The Movie Waffler New Release Review - My Name Is 'A' by Anonymous | The Movie Waffler

New Release Review - My Name Is 'A' by Anonymous

A group of troubled teenage girls murder a child.

Directed by: Shane Ryan
Starring: Katie Marsh, Demi Baumann, Teona Dolnikova, Alex Damiano

This is one of the few films I didn’t want to finish. Twenty minutes in I already had a headache from the vicious combination of the horrible shaky cam and the disgust I felt for what was explicitly paraded before me. I knew, not even half way through, nothing that happened in the second half would compensate for the random, disgusting and depressing opening of each character. 
Throughout the film, we meet two young girls spending their days degrading and belittling each other by listing a graphic assortment of sexual acts they should not even know about let alone even pretend to have already done while they begin cutting. There is a young woman who spends most of her screen time singing depressing songs, and despite having a lovely voice, she can’t seem to shake her depression. The last of the main four girls shown through the film is a bulimic woman who can’t stand the man she lives with.
Through the random peeks into each of these characters lives it all starts out as a random incomprehensible mess of scenes meant shock you into feeling sorry for them before you find out what they all have in common. It’s at the beginning of the third act that we find that all these women took part in the murder and burial of a small girl who we have only had glimpses of up until that point. These glimpses, while small, painted a picture of a happy little girl taken too soon.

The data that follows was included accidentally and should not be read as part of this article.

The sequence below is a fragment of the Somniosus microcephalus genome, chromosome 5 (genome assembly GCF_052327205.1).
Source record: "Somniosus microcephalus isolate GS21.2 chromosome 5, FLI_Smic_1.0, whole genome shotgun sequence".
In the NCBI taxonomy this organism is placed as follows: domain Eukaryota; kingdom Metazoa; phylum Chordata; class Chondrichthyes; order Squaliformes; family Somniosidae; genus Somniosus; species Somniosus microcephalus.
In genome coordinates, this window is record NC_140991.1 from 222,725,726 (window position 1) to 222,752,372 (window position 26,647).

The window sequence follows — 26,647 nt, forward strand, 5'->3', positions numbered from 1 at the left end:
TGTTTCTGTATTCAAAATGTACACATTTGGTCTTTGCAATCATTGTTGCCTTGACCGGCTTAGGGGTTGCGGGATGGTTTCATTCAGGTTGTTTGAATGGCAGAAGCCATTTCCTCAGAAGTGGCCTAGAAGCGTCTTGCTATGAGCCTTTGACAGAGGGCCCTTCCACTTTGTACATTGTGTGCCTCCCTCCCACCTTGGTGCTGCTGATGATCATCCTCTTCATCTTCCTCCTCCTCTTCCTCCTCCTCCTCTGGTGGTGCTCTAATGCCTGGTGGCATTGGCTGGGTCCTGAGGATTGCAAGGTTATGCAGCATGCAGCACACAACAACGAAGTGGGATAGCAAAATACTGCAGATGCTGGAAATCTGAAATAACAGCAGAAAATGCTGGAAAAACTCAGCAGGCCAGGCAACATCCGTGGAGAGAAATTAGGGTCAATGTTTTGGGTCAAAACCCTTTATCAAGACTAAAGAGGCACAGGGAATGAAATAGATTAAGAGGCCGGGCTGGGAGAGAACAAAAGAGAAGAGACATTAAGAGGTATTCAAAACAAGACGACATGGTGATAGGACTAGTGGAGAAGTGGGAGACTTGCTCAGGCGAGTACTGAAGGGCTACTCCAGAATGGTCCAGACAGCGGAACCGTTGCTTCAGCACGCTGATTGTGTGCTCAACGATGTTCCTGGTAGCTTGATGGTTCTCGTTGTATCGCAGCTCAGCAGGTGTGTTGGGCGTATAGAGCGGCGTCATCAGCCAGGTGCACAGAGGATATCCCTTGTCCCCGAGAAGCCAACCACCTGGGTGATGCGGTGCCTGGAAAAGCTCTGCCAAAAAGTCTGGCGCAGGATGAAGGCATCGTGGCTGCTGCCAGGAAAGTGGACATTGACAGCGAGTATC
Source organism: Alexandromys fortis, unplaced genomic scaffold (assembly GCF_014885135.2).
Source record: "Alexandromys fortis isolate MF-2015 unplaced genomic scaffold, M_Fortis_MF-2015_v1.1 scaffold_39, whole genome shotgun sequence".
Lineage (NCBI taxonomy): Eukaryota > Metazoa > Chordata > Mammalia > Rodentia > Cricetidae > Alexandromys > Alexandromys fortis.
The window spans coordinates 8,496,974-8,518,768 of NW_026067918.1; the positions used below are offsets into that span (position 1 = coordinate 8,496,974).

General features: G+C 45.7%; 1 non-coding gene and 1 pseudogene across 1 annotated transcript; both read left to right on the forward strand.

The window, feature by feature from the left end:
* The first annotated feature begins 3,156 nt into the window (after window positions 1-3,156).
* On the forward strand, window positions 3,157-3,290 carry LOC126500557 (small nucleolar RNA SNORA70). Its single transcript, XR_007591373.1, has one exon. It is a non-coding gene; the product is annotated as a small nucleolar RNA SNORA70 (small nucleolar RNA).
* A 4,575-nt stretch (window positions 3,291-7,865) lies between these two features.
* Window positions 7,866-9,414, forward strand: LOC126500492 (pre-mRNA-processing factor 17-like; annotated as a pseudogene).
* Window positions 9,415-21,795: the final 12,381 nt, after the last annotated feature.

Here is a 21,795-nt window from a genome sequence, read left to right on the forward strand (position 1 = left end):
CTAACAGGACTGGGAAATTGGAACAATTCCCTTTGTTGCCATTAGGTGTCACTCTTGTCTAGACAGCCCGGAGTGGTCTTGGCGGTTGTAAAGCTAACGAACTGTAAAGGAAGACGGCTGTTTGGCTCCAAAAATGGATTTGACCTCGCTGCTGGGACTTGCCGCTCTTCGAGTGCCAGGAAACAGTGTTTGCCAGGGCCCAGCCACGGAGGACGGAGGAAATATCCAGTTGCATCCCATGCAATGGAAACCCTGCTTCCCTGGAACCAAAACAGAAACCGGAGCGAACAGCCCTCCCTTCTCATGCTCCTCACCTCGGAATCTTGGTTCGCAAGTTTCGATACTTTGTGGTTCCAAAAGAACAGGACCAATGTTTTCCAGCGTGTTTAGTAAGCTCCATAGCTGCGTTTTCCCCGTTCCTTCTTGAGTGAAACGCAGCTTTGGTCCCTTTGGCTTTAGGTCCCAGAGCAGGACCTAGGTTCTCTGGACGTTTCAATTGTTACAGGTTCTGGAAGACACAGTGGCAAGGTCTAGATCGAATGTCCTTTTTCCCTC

Apparently based on true events, the film uses a combination of ominous and found footage to shock the audience with a first person view of how depression strikes everyone differently. Some cut their wrists, some cry uncontrollably to no end, some become bulimic and collect their vomit in glass jars, and some turn to God and ask questions that will never be answered. Sadly, some get to a point when they can’t take it anymore and instead of getting help they lash out, which is what these girls did; while I know depression is a real thing, they are not justified in their actions.
I don’t believe the filmmakers are trying to make the audience empathize with the girls but they are probably just trying to make people more aware of depression. I don’t agree with the way they use the film to get that point across but I’m sure it will scare at least a few people, and if that leads to someone, or anyone getting help then I am all for it. Depression is a scary thing, mostly because so many don’t understand it, but I don’t think the way this film takes random segments of these characters' lives and slops them together in attempts, I assume, to be artistic or poetic works in its favor. Tread lightly, because if you can’t handle watching people cut themselves or vomit, this use of shock and awe isn’t for you.

Andy Comer